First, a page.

This is article 4 of the series of articles on improvisation. You can access the first 3 articles right on my home page. Please make sure you have viewed the previous articles before you continue with this one, as the articles build up on previous ones.
Would you be surprised to know that some of the great classical pianists might have a hard time playing a great solo or improvisation? It happens! They are great at executing sheet music, but unless they get into the habit of improvising and use the techniques that I have been outlining here they just can’t do it. So you are learning the greatest stuff ever when it comes to music playing! Let’s get started.
Some chords just scare the holy daylight out of us (well, some of us). In fact, sometimes even the signature of a key scares us. But today I am excited to tell you that we have some good news for you. Those scary chords/scales will become your friends. And it might just happen that they become your closest/indispensable friends! Let’s look at some of those.
See that big bold chord above? That’s a scary chord. But you will in love with it at the end of this article. Let me tell you why.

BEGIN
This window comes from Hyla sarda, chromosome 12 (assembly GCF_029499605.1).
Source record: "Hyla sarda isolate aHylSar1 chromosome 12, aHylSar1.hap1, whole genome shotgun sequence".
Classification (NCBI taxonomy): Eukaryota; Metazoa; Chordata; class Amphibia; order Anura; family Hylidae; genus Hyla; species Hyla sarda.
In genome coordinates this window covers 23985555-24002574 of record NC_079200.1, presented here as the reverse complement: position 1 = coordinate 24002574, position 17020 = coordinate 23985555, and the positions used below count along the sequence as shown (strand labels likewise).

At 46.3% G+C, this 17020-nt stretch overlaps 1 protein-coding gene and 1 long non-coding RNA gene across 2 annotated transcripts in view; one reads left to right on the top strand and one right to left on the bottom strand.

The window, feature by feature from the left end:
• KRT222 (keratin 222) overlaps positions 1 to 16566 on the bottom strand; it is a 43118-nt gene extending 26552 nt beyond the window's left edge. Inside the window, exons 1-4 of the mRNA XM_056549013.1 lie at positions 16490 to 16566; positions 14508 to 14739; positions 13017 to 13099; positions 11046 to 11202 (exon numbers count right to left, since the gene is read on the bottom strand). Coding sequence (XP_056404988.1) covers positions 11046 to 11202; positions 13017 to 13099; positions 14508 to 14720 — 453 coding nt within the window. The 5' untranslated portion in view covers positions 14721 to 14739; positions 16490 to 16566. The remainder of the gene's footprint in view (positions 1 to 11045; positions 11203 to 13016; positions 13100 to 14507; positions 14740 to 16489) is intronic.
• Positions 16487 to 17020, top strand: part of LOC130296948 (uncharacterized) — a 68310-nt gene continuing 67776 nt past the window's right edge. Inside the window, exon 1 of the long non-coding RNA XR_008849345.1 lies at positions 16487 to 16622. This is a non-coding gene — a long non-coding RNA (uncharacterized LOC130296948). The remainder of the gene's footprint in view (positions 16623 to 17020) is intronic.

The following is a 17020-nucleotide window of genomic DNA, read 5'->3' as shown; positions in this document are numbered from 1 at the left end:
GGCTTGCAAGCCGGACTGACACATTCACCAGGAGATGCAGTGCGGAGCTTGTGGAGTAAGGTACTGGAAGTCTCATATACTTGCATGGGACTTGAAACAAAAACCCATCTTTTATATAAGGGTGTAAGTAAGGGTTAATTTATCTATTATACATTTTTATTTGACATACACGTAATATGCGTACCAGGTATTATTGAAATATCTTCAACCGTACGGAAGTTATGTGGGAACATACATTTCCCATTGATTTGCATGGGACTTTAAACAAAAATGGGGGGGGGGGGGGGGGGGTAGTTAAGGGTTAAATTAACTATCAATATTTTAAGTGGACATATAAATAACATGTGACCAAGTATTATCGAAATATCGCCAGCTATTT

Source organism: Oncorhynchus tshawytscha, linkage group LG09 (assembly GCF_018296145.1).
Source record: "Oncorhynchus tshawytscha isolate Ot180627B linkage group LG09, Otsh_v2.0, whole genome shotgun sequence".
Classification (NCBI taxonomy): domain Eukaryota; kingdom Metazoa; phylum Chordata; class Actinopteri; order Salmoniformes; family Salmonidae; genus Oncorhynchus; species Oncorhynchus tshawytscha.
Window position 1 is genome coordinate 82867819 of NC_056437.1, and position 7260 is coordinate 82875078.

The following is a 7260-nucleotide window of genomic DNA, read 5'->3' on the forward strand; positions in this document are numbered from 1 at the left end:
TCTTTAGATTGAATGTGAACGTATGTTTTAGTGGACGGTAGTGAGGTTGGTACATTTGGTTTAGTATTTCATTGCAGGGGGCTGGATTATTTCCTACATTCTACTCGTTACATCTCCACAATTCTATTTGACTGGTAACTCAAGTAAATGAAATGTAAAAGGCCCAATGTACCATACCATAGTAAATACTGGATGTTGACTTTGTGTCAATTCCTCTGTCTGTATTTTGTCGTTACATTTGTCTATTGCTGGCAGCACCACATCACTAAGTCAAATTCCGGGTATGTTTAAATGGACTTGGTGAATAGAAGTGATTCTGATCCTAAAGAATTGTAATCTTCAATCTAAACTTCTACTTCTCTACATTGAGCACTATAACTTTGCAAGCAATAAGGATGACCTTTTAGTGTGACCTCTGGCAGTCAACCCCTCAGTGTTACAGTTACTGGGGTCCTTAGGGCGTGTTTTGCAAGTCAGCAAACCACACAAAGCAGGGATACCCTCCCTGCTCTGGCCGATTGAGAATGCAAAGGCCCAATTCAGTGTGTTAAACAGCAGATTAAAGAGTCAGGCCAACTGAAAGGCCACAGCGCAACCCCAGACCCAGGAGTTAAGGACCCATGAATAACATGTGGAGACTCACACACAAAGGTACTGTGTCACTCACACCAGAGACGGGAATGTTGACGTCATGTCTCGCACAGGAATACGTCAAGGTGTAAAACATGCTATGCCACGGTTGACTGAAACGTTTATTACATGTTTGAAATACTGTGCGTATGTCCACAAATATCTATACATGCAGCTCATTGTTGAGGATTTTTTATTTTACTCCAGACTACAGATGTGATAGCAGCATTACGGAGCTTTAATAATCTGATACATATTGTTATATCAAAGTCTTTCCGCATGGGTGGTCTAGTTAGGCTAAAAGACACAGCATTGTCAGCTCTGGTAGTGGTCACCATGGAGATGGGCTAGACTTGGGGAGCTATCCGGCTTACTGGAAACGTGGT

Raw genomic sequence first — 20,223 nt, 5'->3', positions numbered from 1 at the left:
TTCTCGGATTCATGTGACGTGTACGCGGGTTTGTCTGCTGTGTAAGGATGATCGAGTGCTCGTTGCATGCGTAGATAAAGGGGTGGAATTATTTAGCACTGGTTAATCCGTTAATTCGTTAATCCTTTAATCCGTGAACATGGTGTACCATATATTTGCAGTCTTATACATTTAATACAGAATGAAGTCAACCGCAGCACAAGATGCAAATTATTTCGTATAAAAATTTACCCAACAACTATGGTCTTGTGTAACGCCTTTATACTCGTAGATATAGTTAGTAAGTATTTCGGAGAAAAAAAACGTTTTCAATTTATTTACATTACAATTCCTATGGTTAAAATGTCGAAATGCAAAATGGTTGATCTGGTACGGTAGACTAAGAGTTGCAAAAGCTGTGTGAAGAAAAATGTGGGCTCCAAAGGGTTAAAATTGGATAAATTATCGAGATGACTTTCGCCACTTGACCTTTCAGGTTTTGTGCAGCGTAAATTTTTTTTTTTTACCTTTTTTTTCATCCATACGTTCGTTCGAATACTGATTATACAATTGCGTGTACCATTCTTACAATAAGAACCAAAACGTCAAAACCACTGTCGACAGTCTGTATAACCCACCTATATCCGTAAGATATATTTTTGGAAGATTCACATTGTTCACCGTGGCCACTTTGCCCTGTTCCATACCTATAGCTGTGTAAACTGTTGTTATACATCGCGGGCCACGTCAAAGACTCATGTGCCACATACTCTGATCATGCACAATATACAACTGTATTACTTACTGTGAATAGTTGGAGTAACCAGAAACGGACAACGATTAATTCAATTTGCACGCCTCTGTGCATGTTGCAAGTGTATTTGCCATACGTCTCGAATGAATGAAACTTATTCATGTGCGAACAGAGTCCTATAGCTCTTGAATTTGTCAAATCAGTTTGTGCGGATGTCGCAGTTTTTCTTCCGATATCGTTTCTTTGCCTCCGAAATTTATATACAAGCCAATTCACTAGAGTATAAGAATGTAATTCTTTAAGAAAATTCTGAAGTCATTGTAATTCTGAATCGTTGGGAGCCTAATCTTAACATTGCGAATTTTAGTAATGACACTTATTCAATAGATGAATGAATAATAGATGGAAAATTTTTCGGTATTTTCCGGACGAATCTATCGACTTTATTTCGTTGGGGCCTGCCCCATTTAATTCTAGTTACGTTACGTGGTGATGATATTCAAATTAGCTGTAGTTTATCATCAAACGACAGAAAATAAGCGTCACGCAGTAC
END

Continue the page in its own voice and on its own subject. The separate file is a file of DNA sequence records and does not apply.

Given a chord, we should always try to first understand its relationship with the key/scale we are in. If you were to guess, what key would you say the above chord is in? If you guessed C, then you guessed right. I only know it’s C because of experience. But let’s get into some logic.
At the very beginning of the series of harmonic lessons, we said that to form chords we superpose 3rds (3 half tones) on top of the root. If you take C and add a 3rd, you will have C, E (which is a major 3rd). Going one more step, we will have C, E, G – which is a chord with 3 tones (triad, tri-tone). That’s the C chord.
The interval between E and G is a third, but it’s a minor third. If we add another 3rd, we will have C, E, G, B – which is Cmaj7. Another 3rd will give us Cmaj9. Let’s stop at that point. We have added 4 notes on top of the root. Now let’s repeat the same exercise for the 4th degree of the scale of C.
We will have F. Adding a 3rd will give us F, A. Another 3rd will give us F, A, C. Yet another 3rd will give us F, A, C, E. And the last one will give us F, A, C, E, B. The last note of our chord, B, has relationship with our root F; it is a #11. That’s what gives us our chord, Fmaj7#11.
As we said earlier, the 4th degree has a relationship with the 1st degree, I which is C. We then come to the conclusion that if we encounter a Fmaj7#11, we can improvise with the scale of Cmaj7, with Fmaj7#11 being the 4th degree of the key of C (I).
Try it and you will fall in love with it.